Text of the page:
Graduates entering the jobs market this year are expected to owe an average
of £12,500, according to research.
Graduate debt is expected to rise by 13 per cent this year, although this
represents a slowdown compared to the 17 per cent increase in 2001, and the
huge leap of 44 per cent in 2000.
The study by Barclays shows that debt continues to be a way of life for
students, but the slowdown is a welcome surprise.
"The combination of debt levels falling below the expected £12,000 [in
2002] and increases in amounts owed declining year-on-year, suggests that
finally the brakes are being squeezed on student debt," said Debbie
Shipley, head of student and graduate banking at Barclays.
The research looked at the finances of almost 2,500 graduates and found just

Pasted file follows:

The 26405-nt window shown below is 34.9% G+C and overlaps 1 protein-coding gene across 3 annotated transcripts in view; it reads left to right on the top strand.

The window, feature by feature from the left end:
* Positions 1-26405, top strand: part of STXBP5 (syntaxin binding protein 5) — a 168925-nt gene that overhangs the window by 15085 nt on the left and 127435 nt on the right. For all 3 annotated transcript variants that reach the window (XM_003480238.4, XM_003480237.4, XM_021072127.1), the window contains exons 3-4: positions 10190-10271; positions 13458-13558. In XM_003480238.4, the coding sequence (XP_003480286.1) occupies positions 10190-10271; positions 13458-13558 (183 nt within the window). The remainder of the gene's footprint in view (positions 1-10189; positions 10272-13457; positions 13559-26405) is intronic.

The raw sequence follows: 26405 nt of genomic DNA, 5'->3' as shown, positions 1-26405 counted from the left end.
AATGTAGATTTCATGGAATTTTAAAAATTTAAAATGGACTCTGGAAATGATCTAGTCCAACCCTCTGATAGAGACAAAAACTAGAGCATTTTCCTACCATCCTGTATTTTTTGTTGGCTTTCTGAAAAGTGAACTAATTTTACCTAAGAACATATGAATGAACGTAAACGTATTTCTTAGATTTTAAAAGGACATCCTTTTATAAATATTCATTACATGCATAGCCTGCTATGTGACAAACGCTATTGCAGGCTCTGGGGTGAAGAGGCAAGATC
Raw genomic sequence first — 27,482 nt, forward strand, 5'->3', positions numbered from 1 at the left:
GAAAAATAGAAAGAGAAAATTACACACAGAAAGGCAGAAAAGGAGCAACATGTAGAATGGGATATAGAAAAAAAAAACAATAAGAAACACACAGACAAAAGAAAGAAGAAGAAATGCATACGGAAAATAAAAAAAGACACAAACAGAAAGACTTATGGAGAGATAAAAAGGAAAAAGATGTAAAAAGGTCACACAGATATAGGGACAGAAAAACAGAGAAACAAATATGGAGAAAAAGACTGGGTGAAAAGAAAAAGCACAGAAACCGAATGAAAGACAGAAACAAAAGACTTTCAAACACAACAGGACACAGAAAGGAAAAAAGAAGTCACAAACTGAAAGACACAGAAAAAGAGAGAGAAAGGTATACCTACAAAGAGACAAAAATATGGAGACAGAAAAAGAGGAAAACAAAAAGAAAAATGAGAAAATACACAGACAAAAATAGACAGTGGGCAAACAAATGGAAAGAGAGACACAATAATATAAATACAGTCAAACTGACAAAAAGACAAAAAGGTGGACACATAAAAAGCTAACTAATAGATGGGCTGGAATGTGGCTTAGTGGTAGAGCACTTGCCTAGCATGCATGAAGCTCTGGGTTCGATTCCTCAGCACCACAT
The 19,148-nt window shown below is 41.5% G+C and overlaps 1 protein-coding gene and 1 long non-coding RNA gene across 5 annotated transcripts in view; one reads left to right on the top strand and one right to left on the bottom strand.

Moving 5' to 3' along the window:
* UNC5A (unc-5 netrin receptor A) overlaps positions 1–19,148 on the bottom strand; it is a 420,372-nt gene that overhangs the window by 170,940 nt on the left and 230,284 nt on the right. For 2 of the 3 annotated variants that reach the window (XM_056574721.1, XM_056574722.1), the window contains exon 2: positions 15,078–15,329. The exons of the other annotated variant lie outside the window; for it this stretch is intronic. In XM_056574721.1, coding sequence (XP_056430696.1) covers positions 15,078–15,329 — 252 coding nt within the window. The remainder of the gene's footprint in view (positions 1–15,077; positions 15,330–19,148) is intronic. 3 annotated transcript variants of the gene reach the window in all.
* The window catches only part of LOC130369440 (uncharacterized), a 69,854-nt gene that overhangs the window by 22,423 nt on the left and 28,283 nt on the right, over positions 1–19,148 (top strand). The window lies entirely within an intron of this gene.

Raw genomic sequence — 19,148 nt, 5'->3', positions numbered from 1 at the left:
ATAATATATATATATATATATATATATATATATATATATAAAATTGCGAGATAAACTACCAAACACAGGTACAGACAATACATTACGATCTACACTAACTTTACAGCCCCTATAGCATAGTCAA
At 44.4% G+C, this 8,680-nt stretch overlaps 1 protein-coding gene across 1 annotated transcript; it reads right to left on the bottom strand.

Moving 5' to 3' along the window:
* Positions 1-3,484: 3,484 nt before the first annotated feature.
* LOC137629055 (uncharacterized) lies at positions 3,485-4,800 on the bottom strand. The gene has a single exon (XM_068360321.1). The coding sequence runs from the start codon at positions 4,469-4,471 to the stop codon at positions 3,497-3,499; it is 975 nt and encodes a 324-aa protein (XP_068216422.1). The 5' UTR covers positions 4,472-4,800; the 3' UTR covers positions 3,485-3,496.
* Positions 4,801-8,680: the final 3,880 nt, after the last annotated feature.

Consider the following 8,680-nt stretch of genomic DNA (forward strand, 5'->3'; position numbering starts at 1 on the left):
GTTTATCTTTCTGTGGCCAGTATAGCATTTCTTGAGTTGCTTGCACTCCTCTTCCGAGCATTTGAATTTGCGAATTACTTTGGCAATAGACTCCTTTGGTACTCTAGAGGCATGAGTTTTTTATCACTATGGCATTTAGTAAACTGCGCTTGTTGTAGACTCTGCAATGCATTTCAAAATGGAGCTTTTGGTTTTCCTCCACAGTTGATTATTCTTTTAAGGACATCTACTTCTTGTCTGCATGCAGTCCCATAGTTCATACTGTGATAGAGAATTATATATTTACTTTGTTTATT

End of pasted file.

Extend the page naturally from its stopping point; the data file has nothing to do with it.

12 per cent were leaving education debt free, down from 15 per cent in 2001.
It also showed that today’s students can be practical when borrowing money,
with 96 per cent choosing the cheapest source – the Student Loan Company.
The average debt to banks declined slightly from £2,187 in 2001, to £2,148,
with the amount owed on credit cards rising from £760 to £903.
Graduate debt levels
Year Mean debt (£) Year-on-year increase
1999 5,286 +17
2000 6,507 +23
2001 9,373 +44
2002 10,997 +17 per cent
2003 12,500 +13 per